The benefits of tea were known in ancient China, but scientists learned to extract 100% of еру useful elements from tea leaves only in the 20th century, bringing to life the technology for obtaining green tea extract. Today, the extract is used in cosmetology, pharmacology, dietology.
The territory of ancient Persia (present-day Iran) is traditionally considered the homeland of sour cherries, however, some historical evidence indicates that cherries also grew in the Caucasus region.
An accidental discovery
According to one of the many legends, the beneficial properties of green tea were discovered by the Chinese emperor (who ruled back in the 3rd millennium BC) Shennong, when tea tree leaves flew into his mug of hot water, after which the water acquired healing properties. The resulting infusion surprised the ruler so much with its fresh and light taste, bright aroma and invigorating effect that such a drink was ordered to be served to him daily. That’s how huge tea plantations came to be and, in fact, tea culture itself. Over time, it moved from the imperial house to the huts to the common people, then spread to other Asian countries, and gradually reached Europe.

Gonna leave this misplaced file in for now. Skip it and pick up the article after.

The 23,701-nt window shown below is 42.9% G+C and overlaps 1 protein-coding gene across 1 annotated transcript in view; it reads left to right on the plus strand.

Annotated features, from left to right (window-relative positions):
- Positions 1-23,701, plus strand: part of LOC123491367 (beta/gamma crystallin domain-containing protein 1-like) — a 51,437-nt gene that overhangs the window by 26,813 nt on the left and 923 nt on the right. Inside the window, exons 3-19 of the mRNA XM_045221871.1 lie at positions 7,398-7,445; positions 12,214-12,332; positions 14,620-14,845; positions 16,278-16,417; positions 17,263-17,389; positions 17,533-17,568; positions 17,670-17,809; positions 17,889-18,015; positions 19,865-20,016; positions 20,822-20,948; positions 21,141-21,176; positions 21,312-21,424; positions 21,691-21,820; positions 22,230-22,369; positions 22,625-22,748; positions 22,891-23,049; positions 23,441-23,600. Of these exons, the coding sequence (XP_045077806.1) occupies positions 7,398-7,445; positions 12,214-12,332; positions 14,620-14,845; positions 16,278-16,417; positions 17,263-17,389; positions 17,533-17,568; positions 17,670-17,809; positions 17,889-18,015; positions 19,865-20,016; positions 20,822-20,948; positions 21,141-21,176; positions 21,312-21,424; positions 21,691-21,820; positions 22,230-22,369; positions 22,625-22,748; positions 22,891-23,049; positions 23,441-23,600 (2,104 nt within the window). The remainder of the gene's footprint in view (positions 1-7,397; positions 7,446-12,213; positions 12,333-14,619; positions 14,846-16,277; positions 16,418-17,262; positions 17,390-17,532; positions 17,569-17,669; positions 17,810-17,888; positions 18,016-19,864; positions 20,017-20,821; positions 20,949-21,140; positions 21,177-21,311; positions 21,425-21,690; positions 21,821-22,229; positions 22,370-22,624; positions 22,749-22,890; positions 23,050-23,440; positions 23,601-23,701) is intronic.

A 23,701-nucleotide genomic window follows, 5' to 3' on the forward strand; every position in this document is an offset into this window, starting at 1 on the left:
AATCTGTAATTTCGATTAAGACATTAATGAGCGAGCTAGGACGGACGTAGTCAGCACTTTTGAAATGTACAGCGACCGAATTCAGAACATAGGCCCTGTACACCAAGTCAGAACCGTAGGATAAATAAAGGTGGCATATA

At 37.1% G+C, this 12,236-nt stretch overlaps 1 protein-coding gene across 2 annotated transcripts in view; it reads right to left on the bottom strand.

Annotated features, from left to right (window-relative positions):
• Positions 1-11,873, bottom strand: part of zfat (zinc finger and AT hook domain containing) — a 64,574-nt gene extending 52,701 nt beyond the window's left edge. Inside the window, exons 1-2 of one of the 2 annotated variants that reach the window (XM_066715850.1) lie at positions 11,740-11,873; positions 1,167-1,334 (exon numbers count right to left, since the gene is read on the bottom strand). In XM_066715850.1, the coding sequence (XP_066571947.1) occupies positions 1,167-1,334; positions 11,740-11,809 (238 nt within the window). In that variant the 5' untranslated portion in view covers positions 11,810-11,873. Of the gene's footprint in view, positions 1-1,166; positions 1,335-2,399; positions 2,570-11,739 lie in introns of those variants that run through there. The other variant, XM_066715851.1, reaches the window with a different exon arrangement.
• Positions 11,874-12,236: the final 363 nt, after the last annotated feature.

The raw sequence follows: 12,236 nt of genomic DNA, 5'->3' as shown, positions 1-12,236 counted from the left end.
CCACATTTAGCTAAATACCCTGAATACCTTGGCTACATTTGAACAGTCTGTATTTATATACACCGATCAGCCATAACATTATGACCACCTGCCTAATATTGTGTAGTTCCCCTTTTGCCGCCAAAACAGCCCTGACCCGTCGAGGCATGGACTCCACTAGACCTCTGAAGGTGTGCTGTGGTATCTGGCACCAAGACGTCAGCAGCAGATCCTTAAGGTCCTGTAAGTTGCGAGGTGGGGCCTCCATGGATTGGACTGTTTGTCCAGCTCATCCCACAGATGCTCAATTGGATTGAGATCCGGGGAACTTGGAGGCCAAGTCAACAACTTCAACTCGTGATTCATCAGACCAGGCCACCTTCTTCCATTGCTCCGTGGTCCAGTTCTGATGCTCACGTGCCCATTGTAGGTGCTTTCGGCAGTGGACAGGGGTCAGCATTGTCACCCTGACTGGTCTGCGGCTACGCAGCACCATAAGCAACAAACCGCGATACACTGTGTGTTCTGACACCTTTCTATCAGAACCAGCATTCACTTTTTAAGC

Where wisdom lives
The tea bush was first cultivated in China, which is where it traveled to Japan from. In 1824, the Dutch began to cultivate tea in Java, and in 1834 the British began to cultivate tea in the Himalayas. At present, the main tea cultures are concentrated in China, India, Japan, Indonesia, Sri Lanka (Ceylon), Africa (Kenya and Natal), and South America.
Green tea is obtained from the leaves of the Chinese tea camellia. Both black and white tea are obtained from the same leaves, the only difference lies in the way the leaves are processed after harvesting. Green tea practically does not undergo enzymatic oxidation.
The secret of longevity
In 2006, the Journal of the American Medical Association published the results of a study that confirmed the link between drinking green tea and increasing life expectancy.
The beneficial effect is explained by the high content of polyphenols, which are powerful natural antioxidants. The composition of green tea includes a special kind of this substance - catechins. They bind and remove free radicals that damage cells and provoke disease and aging of the body, thereby curbing inflammatory processes.
Green tea’s biologically active substances support lipid and carbohydrate metabolism, collagen synthesis and connective tissue function, help to increase tone during physical and mental fatigue, strengthen blood vessels and capillaries, increase their elasticity, and also show antioxidant activity, protecting the cells of our body from the negative effects of free radicals.
In addition, it contains a lot of magnesium, manganese and sodium.100 g of the product contains about 24 g of carbohydrates, 8 g of fat and 57.5 g of proteins, which include 18 amino acids, including essential ones.
Green tea stimulates brain function, slows down the body's aging process, helps to normalize weight, reduces the likelihood of developing cancer and type 2 diabetes, and strengthens the cardiovascular system. Green tea enhances the body's metabolic processes, which contributes to weight loss.